When we pray, “Open our eyes, Lord. We want to see Jesus”, we are really saying, “Help me to love Jesus. Help me to follow Jesus.”
What do we see when we look at Jesus?
Let’s take a look at Jesus. Let’s take a look at three great statements He made. each of these statements invite us to look back at Jesus’ first coming and to look on to His second coming.John 12:23 – “The hour has come for the Son of man to be glorified.”John 12:32 – “I, when I am lifted up from the earth, will draw all men to Myself.”John 12:31 – “Now shall the ruler of this world be cast out.”
- John 12:23
What did Jesus mean when He called Himself “the Son of man”? What did Jesus mean when He said that the hour had come for Him to be glorified?
To understand the meaning of the title, “the Son of man”, we must go back to Daniel 7:13-14 – “I saw in the night visions, and behold, with the clouds of heaven there came one like a son of man, and he came to the Ancient of Days and was presented before Him. And to him was given dominion and glory and kingdom, that all peoples, nations, and languages should serve him; his dominion is an everlasting dominion, which shall not pass away, and his kingdom one that shall not be destroyed.”
When Jesus said that the hour had come for Him to be glorified, he was thinking of the Cross. The Apostle Paul spoke of the glory of the Cross: “God forbid that I should glory save in the Cross of our Lord Jesus Christ” (Galatians 6:14). When, however, we hear Jesus speaking of the glory of the Son of man, we must not think only of Jesus’ death for us on the Cross. We must also think of the glory of the Lord’s Return. Jesus is coming again in power and glory: “they will see the Son of man coming on the clouds of heaven with power and great glory” (Matthew 24:30).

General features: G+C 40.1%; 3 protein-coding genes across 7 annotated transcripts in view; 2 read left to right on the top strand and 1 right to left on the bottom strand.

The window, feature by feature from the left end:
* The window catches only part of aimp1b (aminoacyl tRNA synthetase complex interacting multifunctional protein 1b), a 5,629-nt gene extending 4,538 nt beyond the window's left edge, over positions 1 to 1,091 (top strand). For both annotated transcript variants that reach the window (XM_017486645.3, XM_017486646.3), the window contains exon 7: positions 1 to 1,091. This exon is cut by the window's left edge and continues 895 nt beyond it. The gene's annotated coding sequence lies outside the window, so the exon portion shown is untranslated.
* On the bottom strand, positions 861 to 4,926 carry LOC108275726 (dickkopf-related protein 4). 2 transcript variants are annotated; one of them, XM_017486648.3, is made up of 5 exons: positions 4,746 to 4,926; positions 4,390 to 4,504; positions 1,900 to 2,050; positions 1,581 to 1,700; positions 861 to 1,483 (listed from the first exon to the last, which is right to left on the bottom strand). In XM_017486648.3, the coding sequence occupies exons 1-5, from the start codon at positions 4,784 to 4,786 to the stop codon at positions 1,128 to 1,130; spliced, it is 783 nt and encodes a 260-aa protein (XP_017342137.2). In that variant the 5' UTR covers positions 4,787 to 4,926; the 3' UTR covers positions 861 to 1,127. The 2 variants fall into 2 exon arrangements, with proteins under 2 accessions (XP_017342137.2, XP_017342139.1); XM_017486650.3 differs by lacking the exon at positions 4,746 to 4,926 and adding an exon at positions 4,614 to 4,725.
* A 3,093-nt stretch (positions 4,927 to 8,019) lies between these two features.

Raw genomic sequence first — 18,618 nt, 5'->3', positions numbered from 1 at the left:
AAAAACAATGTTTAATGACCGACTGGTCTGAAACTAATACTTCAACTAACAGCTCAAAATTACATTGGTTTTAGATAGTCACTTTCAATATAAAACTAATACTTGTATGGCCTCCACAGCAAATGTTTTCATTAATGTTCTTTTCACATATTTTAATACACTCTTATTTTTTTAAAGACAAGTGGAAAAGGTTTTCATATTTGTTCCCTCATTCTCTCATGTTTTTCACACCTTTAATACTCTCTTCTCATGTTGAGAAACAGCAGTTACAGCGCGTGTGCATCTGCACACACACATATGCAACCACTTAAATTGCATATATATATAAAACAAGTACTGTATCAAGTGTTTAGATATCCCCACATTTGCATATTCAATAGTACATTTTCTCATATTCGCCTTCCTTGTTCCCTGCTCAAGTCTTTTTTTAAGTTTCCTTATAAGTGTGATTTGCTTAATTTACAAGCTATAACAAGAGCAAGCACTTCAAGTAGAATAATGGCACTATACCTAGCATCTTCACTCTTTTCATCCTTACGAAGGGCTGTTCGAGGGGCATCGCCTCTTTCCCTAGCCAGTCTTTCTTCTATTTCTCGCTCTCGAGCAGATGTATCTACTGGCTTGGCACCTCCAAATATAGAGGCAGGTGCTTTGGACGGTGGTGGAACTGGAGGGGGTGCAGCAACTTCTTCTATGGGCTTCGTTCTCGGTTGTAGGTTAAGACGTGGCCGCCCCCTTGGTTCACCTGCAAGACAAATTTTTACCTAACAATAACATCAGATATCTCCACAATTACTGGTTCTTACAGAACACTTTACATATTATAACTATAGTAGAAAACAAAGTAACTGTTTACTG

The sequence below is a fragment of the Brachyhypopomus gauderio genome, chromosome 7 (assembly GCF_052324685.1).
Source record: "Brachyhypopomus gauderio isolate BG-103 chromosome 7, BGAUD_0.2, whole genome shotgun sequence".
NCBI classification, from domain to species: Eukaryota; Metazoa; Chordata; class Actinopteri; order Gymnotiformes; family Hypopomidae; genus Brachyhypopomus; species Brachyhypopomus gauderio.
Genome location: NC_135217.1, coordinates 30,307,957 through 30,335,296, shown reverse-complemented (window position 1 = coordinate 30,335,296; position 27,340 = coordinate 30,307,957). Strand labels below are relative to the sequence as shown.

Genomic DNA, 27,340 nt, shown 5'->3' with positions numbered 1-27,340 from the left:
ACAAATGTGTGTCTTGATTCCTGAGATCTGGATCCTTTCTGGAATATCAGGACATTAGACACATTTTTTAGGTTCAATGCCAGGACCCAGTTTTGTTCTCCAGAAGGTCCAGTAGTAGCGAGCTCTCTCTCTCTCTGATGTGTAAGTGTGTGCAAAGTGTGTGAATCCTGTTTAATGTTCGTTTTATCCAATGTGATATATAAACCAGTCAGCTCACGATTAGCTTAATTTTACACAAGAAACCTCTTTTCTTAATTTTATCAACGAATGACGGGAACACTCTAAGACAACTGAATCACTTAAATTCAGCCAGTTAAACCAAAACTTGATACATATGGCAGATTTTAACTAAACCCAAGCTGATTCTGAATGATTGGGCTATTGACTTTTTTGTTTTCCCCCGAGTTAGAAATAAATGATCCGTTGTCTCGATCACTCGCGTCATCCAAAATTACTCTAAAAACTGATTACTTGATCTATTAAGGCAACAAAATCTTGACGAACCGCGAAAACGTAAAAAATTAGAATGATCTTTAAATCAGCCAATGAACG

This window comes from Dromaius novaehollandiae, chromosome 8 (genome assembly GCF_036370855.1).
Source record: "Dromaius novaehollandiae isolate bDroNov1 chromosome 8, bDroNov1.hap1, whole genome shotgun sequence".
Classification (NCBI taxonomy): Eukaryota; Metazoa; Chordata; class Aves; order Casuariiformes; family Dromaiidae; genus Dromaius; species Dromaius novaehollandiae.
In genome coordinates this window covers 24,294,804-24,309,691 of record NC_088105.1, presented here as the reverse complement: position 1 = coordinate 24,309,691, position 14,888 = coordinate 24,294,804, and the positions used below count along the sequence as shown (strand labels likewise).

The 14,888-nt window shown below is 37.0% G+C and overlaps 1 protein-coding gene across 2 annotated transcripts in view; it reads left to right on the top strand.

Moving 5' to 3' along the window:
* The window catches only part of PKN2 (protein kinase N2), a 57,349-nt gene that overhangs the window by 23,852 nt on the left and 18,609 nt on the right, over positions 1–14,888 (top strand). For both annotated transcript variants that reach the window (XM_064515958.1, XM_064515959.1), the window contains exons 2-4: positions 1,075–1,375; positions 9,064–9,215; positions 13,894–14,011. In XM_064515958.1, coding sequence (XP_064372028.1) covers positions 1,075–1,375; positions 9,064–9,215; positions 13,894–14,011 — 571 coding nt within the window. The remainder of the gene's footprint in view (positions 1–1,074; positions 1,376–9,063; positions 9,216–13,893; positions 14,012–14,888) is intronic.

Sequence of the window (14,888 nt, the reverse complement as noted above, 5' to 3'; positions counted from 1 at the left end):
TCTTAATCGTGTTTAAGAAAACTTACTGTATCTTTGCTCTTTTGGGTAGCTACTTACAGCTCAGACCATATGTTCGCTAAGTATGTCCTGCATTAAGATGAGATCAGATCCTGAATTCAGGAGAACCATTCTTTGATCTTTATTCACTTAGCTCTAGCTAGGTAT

- John 12:32
What did Jesus mean when He said that He would be “lifted up”?
Jesus is speaking about the Cross – “He said this to show by what death He was to die” (John 12:33). We see Jesus lifted up on the Cross. As we dwell on this thought of Jesus being “lifted up”, our thoughts move on to Jesus, “lifted up” in heaven. The twofold meaning of Jesus’ being “lifted up” is brought out well in the fine hymn, “Man of sorrows”: “Lifted up was He to die, “It is finished” was His cry. Now, in heaven, exalted high: Alleluia! What a Saviour!”
- John 12:31
In the light of both Christ’s victorious death and His triumphant return in power and glory, we are to affirm the casting out of Satan, “the ruler of this world.” When Christ returns in power and glory, His triumph over Satan will be complete. On that Day, when the Lord returns, every knee will bow before Him and every tongue will confess that he is Lord (Philippians 2:10-11). With such a glorious hope, we need not fear the future. We can move into the future with confidence, the confidence which comes from knowing that Christ is Lord of all. we do not know what may be waiting for us in the future, but we do know this – Jesus is waiting there, and He is Lord, the Lord who loves us and is leading us on to His eternal glory. What a marvellous future is ours, as we look away from ourselves to our Lord and Saviour, Jesus Christ.